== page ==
For more than 15 years – since the H5N1 avian flu virus emerged as a threat in 2006 – pandemic risk has featured low, if at all, on the risk radar of banks. At that time the World Economic Forum’s Global Risks Report sounded the alarm on pandemics and other health-related risks, warning that a “lethal flu, its spread facilitated by global travel patterns and uncontained by insufficient warning mechanisms, would present an acute threat.” Overtaken as a matter for concern by the collapse of the financial markets in 2008, pandemic risk sank to the bottom of the pile until 2020 – when supposition became deadly reality.
The 2021 Global Risks Report now cites pandemic risk as the fourth most likely risk, with the greatest potential to impact a bank’s business continuity.
The pandemic has led large, systemic banks to a crossroads. The route they take now will determine how effectively all stakeholders are safeguarded in the future – customers, employees, executives and the board. For many smaller financial institutions, sadly, it is reported that up to 4,000 “low resilience” businesses in the UK are already at risk of harming customers or total business failure.
Without doubt, Covid-19 has proved to be the greatest operational or non-financial risk stress test of all time, and operational resilience is now the #1 concern in financial services.
Many factors have led to heavier reliance on technology and third-party service providers, including remote working and the need to onboard new customers online. For cyber criminals, work-from-home arrangements with remote access to corporate networks have significantly expanded the attack surface. Financial crime and money laundering has thrived on the move to go digital, and according to Acin’s Risk Intelligence there has been a 30% rise in controls related to conduct risk supervision and surveillance since the pandemic emerged.
As governments, businesses and societies survey the socio-economic damage inflicted over the last year, strengthening strategic foresight is emerging as a critical success factor. With the entire world more attuned to risk and redundancy there is an opportunity to identify and communicate effective risk management practices to decision-makers, and garner support for a step-change in risk culture and aversion practices throughout your organisation, for evermore.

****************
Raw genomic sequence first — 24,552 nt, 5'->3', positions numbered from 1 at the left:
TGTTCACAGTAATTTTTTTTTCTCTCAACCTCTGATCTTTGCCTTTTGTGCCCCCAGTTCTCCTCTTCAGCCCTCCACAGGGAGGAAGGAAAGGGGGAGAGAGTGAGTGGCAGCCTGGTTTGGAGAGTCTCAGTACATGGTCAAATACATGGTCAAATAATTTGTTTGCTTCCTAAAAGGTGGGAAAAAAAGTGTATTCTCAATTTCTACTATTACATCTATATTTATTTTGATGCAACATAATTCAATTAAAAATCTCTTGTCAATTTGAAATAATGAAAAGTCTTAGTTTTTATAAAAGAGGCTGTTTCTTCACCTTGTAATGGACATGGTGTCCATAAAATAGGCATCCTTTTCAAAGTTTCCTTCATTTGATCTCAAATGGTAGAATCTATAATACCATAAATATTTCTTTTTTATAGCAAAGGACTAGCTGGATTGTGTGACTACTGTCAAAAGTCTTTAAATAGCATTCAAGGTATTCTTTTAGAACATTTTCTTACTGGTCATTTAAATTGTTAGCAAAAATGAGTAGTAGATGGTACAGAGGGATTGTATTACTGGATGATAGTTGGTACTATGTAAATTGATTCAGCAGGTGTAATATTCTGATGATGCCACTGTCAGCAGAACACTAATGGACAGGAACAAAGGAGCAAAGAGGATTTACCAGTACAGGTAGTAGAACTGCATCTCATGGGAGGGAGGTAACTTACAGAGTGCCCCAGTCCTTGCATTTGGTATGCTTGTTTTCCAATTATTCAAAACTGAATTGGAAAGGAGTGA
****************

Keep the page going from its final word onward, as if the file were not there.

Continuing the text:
Moving forwards, financial institutions must conduct comprehensive stress tests to demonstrate their preparedness for managing operational disruptions. Maintaining business continuity, mitigating cyber risks, preventing IT outages, ensuring system and data access and availability, managing IT obsolescence and strengthening third-party risk management are among the key areas that will be scrutinised by regulators.
A comprehensive operational risk management framework needs to include emerging risks through the lens of scenario analysis, which in turn needs good quality data and a view of all processes and controls throughout each function. Looking at scenarios in departmental silos, in isolation from the inputs and outputs of each process, is no longer feasible for managing risk in a world where the effects of every incident have such far-reaching consequences.
Cracks have emerged within the three lines of defence model favoured by banks since it was introduced by the Institute of Internal Auditors in 2013, because business, compliance, operational risk and audit functions must now work hand-in-glove, front-to-back, to maintain sufficient defences to survive a global pandemic unscathed. There is also growing recognition that a culture of risk management – throughout the entire organisation – must be nurtured to provide ultimate protection for customers, the firm and its executives. The ownership of controls, and clarity around the role that every employee has to play in managing risk, needs practical implementation; tone from the top is critical to get this in motion.
Can data-driven intelligence enable a more resilient financial ecosystem? One where banks concentrate on their core business and are supported by a network of data-driven insights that guide and inform their risk management practices?
Debating these topics in a webinar on February 23, 2021 at 13:00hrs (GMT) will be operational risk management experts Rupal Patel (Acin), Damian Hoskins, Stephen Mascall (Credit Suisse) and Samantha Ng (Deutsche Bank).
Register now to join the discussion.